If there is anything Theater of Sorcery is short off, then it’s having short songs: “Storyteller” which happens to be the track number 4 is barely four and a half minutes long. But that’s what can be expected from any band that has at least some Progressive Metal influences in their music. If all of the above is still not enough for an idea as to what the music by Avaland actually sounds like, then there is also a way of putting it very short: compared to Avaland, any average Power Metal band sounds rather simple and possibly even mainstream. There is hardly anything negative that can be said about Theater of Sorcery. The production is immaculate; every instrument can be heard perfectly. The only thing that might be slightly annoying is that – at least in the near future – no live performances can be expected due to obvious reasons.

It is worth mentioning that Theater of Sorcery features many guest appearances, such as Zak Stevens (Savatage) and Ralf Scheepers (Primal Fear, ex-Gamma Ray). One might think it’s beyond cool and exciting for any band to have such prominent singers sing on their debut album. Yes, that is beyond cool, beyond any doubt. But it is probably all those guest musicians who are the winners here. They were lucky enough to perform on the debut album by a band that may not be heard of much right now, as of early 2021. But this is certainly going to change as the time goes by.

New bands come and go like everything else and if a new exciting project comes to life, then it quickly gets acclaimed as the newly born star. That can actually be applied to Avaland, although it would be good to be more precise in this instance – after all, stars come in many sizes and weights. The world of Metal is witnessing the birth of a blue hypergiant. Like Metallica said in “Phantom Lord”, the 7th track off their debut album Kill ’em All: “Fall to your knees and bow to the Phantom Lord” – with a slight modification, that quote is the perfect way to conclude this review: Fall to your knees and bow to the power of Avaland!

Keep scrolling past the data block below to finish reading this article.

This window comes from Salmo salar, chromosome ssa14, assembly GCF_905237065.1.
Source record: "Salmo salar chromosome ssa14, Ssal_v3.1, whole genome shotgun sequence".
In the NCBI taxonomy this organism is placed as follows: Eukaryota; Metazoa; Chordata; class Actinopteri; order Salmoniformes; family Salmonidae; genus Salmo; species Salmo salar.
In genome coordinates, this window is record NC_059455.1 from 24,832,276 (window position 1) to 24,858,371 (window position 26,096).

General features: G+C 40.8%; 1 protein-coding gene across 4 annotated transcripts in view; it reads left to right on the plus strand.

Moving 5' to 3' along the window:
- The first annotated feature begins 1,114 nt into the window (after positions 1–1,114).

• Miłosz Mikołaj Nizioł

    Miłosz is a reviewer here at Metal Express Radio. He was born somewhere in Europe and now lives elsewhere in Europe. Miłosz is a writer and it has always been his passion. Aside from that, Miłosz is also a bass player - back in his UK days he played in various bands, some of which made it to have their place in the history of Metal; this includes an English high speed Thrash Metal act Rager that got mentioned in Contract in Blood: A History Of UK Thrash Metal (Glasper, I., 2018).   When enjoying live music as a member of the audience, Milosz never says no to circle pits and a good wall of death. Besides Metal, Milosz has a very wide range of interests that don't need to be specified here since they're not about Metal. One of them can be, actually: Milosz LOVES coming up with parodies of various songs lyrics.   Milosz's Top 25 bands (in the following order) are: The Beatles Deep Purple & Black Sabbath Queen ]v[ E G A D E T ]-[ (until 24.05.2021, but still) Judas Priest Iron Maiden (first three albums mostly) Twisted Sister Mötley Crüe KISS (preferably with Ace and Peter) Exodus Overkill Pantera Rainbow (and DIO of course) Savatage Running Wild Testament Pink Floyd ABBA Red Hot Chili Peppers Death Dire Straits Alestorm Motörhead